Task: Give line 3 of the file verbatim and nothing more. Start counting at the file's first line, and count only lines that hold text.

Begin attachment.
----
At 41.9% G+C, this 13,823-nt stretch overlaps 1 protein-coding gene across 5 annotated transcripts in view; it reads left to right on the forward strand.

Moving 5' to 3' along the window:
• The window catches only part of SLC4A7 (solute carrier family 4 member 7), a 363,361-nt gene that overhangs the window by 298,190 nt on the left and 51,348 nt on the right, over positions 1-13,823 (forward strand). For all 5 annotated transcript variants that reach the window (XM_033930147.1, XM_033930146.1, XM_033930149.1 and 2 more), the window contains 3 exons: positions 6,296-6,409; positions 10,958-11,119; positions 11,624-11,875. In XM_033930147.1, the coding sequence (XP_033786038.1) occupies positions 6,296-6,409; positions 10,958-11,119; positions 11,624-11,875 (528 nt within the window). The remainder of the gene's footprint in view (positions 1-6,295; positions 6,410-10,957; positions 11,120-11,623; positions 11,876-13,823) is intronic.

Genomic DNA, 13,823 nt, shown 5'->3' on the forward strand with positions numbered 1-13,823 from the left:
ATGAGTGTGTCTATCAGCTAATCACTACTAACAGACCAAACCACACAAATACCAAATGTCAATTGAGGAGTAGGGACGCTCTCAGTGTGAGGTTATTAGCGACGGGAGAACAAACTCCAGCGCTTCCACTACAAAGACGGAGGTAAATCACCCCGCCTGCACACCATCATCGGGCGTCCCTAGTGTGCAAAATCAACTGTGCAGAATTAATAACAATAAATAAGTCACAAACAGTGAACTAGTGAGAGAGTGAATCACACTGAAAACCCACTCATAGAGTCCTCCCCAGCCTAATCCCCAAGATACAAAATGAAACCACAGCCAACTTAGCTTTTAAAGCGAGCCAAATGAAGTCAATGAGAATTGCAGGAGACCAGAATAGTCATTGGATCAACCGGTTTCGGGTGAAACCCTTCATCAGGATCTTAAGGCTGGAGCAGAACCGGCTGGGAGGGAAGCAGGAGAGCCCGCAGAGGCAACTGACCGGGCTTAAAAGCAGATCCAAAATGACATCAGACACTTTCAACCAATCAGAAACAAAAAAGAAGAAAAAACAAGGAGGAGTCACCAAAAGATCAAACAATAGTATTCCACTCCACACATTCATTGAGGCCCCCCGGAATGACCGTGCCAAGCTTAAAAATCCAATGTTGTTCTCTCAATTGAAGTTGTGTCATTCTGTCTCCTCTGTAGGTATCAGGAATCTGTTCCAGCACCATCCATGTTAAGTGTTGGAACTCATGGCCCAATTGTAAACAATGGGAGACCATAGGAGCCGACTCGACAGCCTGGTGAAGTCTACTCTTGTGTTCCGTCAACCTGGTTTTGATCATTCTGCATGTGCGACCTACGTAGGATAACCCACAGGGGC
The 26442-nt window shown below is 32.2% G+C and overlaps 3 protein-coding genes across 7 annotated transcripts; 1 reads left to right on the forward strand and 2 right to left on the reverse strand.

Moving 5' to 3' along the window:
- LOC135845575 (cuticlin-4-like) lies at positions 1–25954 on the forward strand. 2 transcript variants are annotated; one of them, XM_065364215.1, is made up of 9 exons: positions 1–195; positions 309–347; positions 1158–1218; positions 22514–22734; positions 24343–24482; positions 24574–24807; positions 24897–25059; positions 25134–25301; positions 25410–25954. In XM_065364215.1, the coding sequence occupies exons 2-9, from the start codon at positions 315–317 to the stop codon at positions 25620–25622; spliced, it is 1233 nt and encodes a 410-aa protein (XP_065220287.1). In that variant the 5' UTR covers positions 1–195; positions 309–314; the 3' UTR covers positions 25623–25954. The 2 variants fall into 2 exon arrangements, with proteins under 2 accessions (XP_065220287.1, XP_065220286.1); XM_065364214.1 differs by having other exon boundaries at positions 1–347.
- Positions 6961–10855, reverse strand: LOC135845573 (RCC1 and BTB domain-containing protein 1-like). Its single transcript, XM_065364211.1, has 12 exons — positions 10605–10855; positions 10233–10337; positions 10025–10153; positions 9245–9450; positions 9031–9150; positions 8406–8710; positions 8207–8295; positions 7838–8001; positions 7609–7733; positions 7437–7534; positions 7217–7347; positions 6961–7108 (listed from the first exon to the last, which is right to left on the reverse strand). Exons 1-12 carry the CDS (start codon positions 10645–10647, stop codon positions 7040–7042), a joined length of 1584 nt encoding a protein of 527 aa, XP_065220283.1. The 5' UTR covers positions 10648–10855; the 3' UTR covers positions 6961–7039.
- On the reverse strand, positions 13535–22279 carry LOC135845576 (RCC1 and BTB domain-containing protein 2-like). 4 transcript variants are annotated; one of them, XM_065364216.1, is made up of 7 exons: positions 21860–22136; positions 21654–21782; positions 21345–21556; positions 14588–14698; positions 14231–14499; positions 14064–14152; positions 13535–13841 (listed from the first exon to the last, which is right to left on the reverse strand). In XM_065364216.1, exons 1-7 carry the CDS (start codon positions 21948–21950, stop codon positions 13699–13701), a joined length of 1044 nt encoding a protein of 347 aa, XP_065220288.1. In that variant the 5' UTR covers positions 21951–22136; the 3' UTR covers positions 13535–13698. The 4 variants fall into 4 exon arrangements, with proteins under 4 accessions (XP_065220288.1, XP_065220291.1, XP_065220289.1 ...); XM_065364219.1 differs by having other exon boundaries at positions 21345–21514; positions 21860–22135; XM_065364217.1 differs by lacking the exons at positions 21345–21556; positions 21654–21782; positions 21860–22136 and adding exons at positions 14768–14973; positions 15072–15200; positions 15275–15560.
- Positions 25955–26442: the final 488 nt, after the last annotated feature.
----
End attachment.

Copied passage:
• The window catches only part of SLC4A7 (solute carrier family 4 member 7), a 363,361-nt gene that overhangs the window by 298,190 nt on the left and 51,348 nt on the right, over positions 1-13,823 (forward strand). For all 5 annotated transcript variants that reach the window (XM_033930147.1, XM_033930146.1, XM_033930149.1 and 2 more), the window contains 3 exons: positions 6,296-6,409; positions 10,958-11,119; positions 11,624-11,875. In XM_033930147.1, the coding sequence (XP_033786038.1) occupies positions 6,296-6,409; positions 10,958-11,119; positions 11,624-11,875 (528 nt within the window). The remainder of the gene's footprint in view (positions 1-6,295; positions 6,410-10,957; positions 11,120-11,623; positions 11,876-13,823) is intronic.